Paadam has established chapters in Tamil Nadu’s 31 districts; these chapters will provide leadership and direction to groups of youth and communities to fight alcohol and drug abuse. “All of us agree that a strong containment policy backed by public support is more effective than total prohibition. Mere preaching on moral grounds will not bear fruit,” he is convinced. And adds that production, marketing and distribution of alcohol and drugs is an economic activity that harms society. He stresses that hundreds and thousands of families, especially in the lower rung of society, have been destroyed because the family head comes home drunk every day.

Narayanan and his teams spread across Tamil Nadu will focus on creating a strong public opinion against the supply of alcohol, which includes advertisements related to alcohol and sale of illicit liquor. He is collecting as many signatures as he can to prove that many people are against the sale and consumption of alcohol on the streets, as does generally happen in TASMAC (Tamil Nadu State Marketing Corporation Limited) shops in Tamil Nadu. Of course, after repeated pleas from affected residents and action from authorities, several TASMAC shops have had to shift premises. But many continue to flourish in residential localities, near schools and colleges. Women, young girls especially find it very difficult to walk past these shops to their homes.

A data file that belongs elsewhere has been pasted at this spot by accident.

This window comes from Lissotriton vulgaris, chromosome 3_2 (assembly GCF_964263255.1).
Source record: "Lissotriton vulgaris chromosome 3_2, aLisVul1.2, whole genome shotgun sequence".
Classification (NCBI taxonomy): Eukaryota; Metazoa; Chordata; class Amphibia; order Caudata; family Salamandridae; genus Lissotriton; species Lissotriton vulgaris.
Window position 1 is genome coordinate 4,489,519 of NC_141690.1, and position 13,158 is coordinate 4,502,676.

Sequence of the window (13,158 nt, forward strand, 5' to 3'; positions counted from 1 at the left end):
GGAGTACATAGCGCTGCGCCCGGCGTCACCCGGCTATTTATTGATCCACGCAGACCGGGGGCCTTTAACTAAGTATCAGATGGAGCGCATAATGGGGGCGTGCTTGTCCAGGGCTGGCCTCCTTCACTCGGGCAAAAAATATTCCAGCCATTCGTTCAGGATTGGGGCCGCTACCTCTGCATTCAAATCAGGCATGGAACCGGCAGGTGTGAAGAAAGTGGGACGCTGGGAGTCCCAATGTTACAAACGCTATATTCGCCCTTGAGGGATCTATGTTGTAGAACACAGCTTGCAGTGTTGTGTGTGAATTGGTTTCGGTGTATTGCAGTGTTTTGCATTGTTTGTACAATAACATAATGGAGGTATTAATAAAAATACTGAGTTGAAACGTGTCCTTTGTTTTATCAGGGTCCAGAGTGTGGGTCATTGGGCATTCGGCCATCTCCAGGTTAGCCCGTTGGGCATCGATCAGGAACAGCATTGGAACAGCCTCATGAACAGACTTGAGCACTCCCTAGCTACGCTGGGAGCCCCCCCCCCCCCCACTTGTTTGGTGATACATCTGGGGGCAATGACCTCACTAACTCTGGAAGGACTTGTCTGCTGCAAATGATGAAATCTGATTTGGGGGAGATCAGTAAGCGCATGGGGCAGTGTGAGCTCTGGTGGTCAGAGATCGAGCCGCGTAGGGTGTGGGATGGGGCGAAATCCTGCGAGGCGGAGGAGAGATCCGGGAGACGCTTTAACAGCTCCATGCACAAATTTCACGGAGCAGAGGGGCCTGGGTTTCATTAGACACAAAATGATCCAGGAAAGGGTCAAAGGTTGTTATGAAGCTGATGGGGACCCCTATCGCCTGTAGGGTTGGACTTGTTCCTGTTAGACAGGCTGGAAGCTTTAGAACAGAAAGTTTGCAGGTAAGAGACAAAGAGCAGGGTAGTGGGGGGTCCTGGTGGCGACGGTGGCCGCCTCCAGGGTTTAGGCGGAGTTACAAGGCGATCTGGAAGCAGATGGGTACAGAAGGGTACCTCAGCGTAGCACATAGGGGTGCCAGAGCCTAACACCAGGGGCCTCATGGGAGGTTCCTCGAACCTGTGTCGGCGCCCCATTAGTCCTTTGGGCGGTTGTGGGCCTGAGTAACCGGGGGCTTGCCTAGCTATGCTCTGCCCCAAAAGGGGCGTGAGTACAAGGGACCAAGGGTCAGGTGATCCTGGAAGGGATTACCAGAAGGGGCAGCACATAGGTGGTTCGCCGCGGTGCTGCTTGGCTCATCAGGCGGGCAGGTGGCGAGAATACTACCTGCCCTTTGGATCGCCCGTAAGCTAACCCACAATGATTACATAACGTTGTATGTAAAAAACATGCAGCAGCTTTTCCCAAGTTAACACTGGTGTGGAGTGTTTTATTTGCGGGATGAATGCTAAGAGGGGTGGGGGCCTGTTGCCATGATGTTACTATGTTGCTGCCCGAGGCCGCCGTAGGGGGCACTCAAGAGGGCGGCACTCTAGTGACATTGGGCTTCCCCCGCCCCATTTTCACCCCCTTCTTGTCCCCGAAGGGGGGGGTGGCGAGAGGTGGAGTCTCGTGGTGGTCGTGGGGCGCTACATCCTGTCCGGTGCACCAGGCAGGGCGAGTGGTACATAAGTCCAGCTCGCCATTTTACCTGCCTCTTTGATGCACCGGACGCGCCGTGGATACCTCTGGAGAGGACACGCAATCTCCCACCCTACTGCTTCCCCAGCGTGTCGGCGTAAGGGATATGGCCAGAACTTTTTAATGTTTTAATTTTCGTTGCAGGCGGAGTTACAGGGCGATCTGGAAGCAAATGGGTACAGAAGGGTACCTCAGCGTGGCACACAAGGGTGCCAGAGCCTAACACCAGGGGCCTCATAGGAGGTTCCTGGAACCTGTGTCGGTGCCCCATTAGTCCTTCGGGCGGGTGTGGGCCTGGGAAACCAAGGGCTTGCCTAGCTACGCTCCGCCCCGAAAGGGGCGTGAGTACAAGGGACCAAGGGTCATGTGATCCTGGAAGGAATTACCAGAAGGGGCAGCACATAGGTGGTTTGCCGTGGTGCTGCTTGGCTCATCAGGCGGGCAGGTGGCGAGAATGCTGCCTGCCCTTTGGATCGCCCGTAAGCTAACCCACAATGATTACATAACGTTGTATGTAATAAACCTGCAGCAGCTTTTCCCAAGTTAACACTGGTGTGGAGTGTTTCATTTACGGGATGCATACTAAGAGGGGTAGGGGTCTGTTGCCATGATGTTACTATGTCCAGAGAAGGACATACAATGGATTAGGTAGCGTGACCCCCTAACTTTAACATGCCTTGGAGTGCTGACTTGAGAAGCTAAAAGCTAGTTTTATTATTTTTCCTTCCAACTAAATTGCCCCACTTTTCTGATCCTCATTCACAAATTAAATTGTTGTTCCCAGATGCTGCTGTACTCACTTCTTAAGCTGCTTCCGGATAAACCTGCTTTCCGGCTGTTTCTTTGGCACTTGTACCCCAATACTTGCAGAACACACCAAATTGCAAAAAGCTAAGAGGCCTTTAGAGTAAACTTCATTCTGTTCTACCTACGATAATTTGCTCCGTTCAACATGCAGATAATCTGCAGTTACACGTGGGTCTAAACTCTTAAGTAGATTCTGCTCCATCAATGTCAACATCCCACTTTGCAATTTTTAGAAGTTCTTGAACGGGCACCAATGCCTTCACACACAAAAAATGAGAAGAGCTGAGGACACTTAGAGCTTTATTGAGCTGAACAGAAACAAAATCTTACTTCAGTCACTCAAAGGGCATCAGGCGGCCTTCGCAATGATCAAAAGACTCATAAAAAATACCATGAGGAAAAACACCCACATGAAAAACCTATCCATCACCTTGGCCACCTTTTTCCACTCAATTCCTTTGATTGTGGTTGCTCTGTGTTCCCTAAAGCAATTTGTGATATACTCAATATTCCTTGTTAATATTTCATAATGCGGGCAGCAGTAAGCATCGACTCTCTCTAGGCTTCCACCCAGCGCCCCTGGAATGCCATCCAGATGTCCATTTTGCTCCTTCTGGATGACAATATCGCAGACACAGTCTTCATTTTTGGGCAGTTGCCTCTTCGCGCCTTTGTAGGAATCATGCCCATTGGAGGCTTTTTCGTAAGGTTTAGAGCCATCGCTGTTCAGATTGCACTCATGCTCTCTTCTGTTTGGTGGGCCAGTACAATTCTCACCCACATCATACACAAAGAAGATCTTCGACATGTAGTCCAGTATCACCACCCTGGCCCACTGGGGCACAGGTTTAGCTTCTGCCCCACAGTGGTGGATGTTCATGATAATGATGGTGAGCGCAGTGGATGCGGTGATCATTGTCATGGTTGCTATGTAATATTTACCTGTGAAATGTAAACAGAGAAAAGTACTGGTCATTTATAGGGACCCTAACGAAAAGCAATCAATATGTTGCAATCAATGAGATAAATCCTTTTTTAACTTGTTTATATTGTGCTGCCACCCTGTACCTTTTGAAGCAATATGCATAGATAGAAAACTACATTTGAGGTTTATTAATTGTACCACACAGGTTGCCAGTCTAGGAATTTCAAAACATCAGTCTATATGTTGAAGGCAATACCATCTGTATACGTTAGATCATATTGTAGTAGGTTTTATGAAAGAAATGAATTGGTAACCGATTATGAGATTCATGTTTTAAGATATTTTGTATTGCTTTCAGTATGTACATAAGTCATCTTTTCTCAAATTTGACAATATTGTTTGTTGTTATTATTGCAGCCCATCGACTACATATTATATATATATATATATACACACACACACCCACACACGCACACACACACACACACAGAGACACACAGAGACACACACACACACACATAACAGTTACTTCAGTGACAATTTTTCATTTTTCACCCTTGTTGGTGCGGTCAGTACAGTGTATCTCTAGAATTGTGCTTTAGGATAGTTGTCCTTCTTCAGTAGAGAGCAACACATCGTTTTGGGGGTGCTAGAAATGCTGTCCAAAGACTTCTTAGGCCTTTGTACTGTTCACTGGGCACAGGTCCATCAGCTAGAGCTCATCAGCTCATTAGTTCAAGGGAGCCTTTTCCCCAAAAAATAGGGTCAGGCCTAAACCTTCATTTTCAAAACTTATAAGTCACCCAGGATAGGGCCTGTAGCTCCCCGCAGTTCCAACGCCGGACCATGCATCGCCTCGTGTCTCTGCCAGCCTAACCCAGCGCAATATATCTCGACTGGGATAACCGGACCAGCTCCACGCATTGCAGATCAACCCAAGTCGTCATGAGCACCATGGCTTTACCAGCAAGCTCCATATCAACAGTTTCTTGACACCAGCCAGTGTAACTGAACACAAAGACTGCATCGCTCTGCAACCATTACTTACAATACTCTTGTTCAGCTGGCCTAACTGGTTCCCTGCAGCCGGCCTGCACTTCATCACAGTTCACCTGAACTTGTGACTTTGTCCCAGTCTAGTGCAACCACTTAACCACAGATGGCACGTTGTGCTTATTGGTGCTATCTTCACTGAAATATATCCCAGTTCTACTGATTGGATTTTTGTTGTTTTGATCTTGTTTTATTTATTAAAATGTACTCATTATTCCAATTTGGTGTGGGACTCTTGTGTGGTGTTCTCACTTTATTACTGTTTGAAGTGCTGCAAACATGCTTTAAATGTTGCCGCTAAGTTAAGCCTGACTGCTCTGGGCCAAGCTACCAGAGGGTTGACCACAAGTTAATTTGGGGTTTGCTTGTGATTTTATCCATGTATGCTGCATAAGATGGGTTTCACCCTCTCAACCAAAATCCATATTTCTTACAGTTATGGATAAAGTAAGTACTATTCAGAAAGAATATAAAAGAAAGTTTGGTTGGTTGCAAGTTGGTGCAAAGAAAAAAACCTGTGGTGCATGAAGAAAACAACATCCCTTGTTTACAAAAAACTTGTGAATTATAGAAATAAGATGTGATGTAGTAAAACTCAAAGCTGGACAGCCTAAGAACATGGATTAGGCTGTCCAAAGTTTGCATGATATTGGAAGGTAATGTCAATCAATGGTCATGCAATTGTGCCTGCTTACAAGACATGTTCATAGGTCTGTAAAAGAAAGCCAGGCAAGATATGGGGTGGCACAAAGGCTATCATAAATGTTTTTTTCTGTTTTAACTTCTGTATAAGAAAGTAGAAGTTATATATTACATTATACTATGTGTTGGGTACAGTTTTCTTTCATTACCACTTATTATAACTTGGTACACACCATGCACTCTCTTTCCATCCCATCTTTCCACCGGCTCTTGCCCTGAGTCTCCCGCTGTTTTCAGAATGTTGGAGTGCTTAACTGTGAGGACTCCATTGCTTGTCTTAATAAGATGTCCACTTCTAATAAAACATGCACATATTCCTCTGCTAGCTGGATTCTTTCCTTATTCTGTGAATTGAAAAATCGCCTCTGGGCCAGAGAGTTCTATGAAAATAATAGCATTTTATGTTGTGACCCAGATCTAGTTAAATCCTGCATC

So, will Narayanan’s movement, Paadam, gain momentum? Will his efforts lead to something substantial? We will have to wait and watch, as he plans peaceful demonstrations in all the districts in the days ahead. If you wish to support his cause, you can contact him at 98403 93581.

Monday, January 07, 2008

The Mylapore Festival grows bigger





This year’s Mylapore Festival appeared bigger and better than last year’s. What started off as a kolam contest a few years ago has now become a much-awaited festival, complete with concerts at the Nageswara Park, art and craft classes for children, classical dances inside Sri Kapali temple, a handicrafts bazaar, an exhibition of Tamil books, and performances by troupes from Kerala, Puduchery, Tamil Nadu and Andhra Pradesh. Heritage and nature walks were arranged on Saturday and Sunday.

The Art Street (Pitchupillai Street) created by fine arts students drew the maximum crowds, mainly women. The Food Street (Sundareswarar Street) also drew crowds – several items were sold out in the first two or three hours.